Warren Moon

Last updated

Warren Moon
Warren Moon.jpg
Moon in 2010
No. 1
Position: Quarterback
Personal information
Born: (1956-11-18) November 18, 1956 (age 64)
Los Angeles, California
Height:6 ft 3 in (1.91 m)
Weight:221 lb (100 kg)
Career information
High school: Los Angeles (CA) Hamilton
College: Washington
Undrafted: 1978
Career history
Career highlights and awards
Career NFL statistics
Passing yards:49,325
Completion percentage:58.4
Passer rating:80.9
Rushing touchdowns:22
Career CFL statistics
Passing yards:21,228
Completion percentage:57.5
Passer rating:93.8
Rushing touchdowns:14
Player stats at NFL.com  ·  PFR  ·  CFL.ca (archive)

Harold Warren Moon (born November 18, 1956) is an American former gridiron football quarterback who played professionally for 23 seasons. He spent the majority of his career with the Houston Oilers of the National Football League (NFL) and the Edmonton Eskimos of the Canadian Football League (CFL). In the NFL, Moon also played for the Minnesota Vikings, Seattle Seahawks, and Kansas City Chiefs.


Moon began his professional career with the Eskimos in 1978 due to not generating interest from NFL teams during that year's draft, where he would go unselected. His success during his six CFL seasons, five of which ended in Grey Cup victories, resulted in him being signed by the Oilers for 1984. [1] Over his 17 NFL seasons, Moon was named to nine Pro Bowls, received first-team All-Pro honors in 1990, and made seven playoff appearances. He spent ten seasons with the Oilers and had brief stints with the Vikings, Seahawks, and Chiefs before retiring in 2000.

At the time of his retirement, Moon held several all-time professional gridiron football passing records. Although relatively unsuccessful in the NFL postseason, his five consecutive Grey Cups from 1978 to 1982 remains a CFL record and he was twice named Grey Cup MVP. Moon was inducted to the Pro Football Hall of Fame in 2006, becoming the first African-American quarterback and the first undrafted quarterback to receive the honor. He is also the only player inducted to both the Pro Football Hall of Fame and the Canadian Football Hall of Fame.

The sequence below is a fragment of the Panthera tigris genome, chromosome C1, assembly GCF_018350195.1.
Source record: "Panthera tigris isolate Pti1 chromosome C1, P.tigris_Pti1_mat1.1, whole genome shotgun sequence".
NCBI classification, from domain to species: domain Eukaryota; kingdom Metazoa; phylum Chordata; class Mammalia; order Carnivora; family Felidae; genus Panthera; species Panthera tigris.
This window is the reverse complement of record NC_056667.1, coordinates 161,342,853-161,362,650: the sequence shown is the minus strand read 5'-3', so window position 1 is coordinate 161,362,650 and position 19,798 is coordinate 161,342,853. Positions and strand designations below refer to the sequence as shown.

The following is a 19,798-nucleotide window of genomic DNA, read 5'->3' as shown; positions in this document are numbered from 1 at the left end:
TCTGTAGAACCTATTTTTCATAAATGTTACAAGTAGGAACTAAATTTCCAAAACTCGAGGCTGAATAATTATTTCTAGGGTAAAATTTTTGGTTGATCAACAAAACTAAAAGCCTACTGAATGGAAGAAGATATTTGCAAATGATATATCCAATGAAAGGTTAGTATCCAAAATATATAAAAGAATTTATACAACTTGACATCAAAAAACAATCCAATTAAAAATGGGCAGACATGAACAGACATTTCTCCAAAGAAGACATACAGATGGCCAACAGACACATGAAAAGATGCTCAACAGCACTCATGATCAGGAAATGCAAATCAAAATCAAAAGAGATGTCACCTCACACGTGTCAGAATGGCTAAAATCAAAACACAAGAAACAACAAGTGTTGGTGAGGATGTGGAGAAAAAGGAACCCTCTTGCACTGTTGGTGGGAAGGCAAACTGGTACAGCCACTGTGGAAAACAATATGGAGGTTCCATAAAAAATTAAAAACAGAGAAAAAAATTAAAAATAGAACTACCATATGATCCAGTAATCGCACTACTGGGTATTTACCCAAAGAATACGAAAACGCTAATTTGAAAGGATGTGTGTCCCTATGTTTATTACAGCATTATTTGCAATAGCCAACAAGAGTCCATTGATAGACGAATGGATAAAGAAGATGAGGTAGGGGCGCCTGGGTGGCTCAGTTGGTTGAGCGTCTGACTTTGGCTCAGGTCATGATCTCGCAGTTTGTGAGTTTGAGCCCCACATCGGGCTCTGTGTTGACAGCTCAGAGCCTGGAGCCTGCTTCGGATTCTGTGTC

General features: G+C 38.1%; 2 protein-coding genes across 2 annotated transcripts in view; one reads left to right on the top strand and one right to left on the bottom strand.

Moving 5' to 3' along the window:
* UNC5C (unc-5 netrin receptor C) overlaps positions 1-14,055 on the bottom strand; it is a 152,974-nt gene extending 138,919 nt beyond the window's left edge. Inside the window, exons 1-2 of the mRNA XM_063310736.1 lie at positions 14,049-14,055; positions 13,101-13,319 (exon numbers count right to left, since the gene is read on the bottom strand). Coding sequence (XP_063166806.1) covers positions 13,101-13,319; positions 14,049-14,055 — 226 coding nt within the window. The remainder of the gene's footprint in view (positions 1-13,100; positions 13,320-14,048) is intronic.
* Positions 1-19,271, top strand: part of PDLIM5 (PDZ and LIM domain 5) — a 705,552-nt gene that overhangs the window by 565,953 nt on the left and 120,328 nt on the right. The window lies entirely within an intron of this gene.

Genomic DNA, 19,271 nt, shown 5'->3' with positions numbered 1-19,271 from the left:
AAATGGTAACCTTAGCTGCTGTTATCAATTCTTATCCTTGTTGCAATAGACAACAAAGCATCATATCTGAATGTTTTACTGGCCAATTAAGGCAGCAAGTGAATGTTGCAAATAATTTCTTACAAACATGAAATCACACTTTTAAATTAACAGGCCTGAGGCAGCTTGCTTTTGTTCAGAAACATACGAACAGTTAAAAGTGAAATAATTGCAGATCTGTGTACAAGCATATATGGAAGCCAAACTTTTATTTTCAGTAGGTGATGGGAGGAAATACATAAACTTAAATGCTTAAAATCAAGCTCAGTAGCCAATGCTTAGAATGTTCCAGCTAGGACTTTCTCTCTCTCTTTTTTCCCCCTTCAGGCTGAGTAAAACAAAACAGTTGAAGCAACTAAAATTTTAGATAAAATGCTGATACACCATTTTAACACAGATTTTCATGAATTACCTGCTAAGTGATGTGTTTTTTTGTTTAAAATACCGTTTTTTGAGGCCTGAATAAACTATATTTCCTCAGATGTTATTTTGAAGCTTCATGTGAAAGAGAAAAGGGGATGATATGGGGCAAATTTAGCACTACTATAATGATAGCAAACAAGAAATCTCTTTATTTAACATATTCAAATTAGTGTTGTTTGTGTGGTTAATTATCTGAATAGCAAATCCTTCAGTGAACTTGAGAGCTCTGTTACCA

Early years

Born in Los Angeles, California, Moon was the middle child amongst six sisters. His father, Harold, was a laborer and died of liver disease when Moon was seven years old. His mother, Pat, was a nurse, and Warren learned to cook, sew, iron and housekeep to help take care of the family. He decided early on that he could play only one sport in high school because he had to work the rest of the year to help the family. He chose to play football as a quarterback since he found that he could throw a football longer, harder, and straighter than anyone he knew. [2] [3] [4] [5] [6] [7]

He enrolled at Alexander Hamilton High School, using the address of one of his mother's friends to gain the advantages of a better academic and athletic reputation than his neighborhood high school could offer. He had little playing time until his junior year, when he took over as varsity starting quarterback. In his senior season in 1973, they reached the city playoffs, and Moon was named to the all-city team. [2] [6]

College career

Moon attended two-year West Los Angeles College, and was a record-setting quarterback as a freshman in 1974, but only a handful of four-year colleges showed interest in signing him. Offensive coordinator Dick Scesniak of the University of Washington in Seattle, however, was eager to sign the rifle-armed Moon. Adamant that he play quarterback, Moon considered himself to be perhaps a slightly above-average athlete who lacked either the size, speed, or strength to play other positions. [8]